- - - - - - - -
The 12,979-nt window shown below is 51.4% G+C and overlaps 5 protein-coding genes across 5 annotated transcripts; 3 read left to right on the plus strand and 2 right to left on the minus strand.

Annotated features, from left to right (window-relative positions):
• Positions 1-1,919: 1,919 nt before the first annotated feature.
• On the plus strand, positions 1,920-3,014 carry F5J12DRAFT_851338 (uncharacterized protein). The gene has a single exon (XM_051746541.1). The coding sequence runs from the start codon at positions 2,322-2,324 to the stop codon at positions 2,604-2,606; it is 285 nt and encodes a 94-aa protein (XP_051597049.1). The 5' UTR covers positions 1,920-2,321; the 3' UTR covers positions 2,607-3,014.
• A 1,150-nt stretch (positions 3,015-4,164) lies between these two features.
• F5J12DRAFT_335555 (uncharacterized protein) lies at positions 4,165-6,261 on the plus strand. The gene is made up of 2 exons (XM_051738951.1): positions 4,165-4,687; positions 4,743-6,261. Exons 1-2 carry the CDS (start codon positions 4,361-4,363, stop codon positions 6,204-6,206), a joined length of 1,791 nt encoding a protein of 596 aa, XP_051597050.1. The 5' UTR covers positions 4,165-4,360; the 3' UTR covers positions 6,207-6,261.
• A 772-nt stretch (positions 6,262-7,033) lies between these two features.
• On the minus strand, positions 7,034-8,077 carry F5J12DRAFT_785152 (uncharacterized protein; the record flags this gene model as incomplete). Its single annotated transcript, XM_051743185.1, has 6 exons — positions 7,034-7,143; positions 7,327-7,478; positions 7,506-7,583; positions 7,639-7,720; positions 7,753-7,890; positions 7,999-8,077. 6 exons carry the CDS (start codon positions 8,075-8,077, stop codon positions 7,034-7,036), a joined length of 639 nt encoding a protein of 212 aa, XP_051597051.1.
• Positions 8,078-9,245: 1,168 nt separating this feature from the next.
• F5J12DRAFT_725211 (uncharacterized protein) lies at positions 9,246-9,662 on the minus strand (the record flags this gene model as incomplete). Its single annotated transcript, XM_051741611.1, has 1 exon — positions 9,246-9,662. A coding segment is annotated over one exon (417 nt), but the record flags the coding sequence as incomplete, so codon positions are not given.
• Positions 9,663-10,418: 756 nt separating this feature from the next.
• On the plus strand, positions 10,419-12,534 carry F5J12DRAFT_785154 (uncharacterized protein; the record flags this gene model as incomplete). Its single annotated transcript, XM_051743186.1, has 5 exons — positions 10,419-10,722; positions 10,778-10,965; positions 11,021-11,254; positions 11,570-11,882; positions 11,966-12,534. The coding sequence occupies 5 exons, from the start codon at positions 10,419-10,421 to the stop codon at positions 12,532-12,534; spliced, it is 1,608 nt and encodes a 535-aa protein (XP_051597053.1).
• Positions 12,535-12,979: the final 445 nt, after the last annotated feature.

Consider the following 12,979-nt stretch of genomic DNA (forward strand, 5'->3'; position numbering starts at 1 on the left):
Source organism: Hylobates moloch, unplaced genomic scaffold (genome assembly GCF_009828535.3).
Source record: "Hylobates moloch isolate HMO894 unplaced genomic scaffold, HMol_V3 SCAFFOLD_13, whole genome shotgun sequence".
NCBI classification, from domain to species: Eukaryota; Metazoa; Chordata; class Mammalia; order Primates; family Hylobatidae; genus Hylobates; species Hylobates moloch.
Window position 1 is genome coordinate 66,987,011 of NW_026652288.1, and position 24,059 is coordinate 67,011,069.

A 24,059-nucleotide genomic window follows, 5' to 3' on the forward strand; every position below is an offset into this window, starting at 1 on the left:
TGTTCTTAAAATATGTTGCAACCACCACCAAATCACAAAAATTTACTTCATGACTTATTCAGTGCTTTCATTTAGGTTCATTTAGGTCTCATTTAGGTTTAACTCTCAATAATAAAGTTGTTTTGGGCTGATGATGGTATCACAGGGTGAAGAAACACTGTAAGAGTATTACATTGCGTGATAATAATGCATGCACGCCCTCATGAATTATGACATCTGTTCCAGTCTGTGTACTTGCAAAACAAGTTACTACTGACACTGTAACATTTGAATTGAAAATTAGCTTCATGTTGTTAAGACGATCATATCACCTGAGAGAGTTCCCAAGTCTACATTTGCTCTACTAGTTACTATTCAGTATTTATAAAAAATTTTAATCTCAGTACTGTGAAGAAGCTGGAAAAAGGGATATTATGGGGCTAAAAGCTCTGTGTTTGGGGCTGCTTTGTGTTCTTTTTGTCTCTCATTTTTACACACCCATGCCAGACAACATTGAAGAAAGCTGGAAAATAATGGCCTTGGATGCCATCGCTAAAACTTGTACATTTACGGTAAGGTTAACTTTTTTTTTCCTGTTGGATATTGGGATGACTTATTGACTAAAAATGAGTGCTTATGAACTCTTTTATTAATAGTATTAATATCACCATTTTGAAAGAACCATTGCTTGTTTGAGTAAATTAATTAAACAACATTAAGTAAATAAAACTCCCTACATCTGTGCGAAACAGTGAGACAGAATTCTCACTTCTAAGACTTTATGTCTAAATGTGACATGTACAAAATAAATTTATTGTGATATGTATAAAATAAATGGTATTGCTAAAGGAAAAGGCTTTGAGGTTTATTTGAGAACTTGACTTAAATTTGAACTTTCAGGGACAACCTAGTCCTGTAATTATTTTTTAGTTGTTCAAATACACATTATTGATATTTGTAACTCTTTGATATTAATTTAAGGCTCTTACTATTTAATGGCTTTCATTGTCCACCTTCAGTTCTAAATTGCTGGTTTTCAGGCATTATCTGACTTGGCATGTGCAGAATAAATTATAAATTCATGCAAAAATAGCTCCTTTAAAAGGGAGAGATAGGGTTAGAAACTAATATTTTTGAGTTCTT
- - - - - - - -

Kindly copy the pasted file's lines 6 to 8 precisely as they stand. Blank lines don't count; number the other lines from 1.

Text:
• F5J12DRAFT_335555 (uncharacterized protein) lies at positions 4,165-6,261 on the plus strand. The gene is made up of 2 exons (XM_051738951.1): positions 4,165-4,687; positions 4,743-6,261. Exons 1-2 carry the CDS (start codon positions 4,361-4,363, stop codon positions 6,204-6,206), a joined length of 1,791 nt encoding a protein of 596 aa, XP_051597050.1. The 5' UTR covers positions 4,165-4,360; the 3' UTR covers positions 6,207-6,261.
• A 772-nt stretch (positions 6,262-7,033) lies between these two features.
• On the minus strand, positions 7,034-8,077 carry F5J12DRAFT_785152 (uncharacterized protein; the record flags this gene model as incomplete). Its single annotated transcript, XM_051743185.1, has 6 exons — positions 7,034-7,143; positions 7,327-7,478; positions 7,506-7,583; positions 7,639-7,720; positions 7,753-7,890; positions 7,999-8,077. 6 exons carry the CDS (start codon positions 8,075-8,077, stop codon positions 7,034-7,036), a joined length of 639 nt encoding a protein of 212 aa, XP_051597051.1.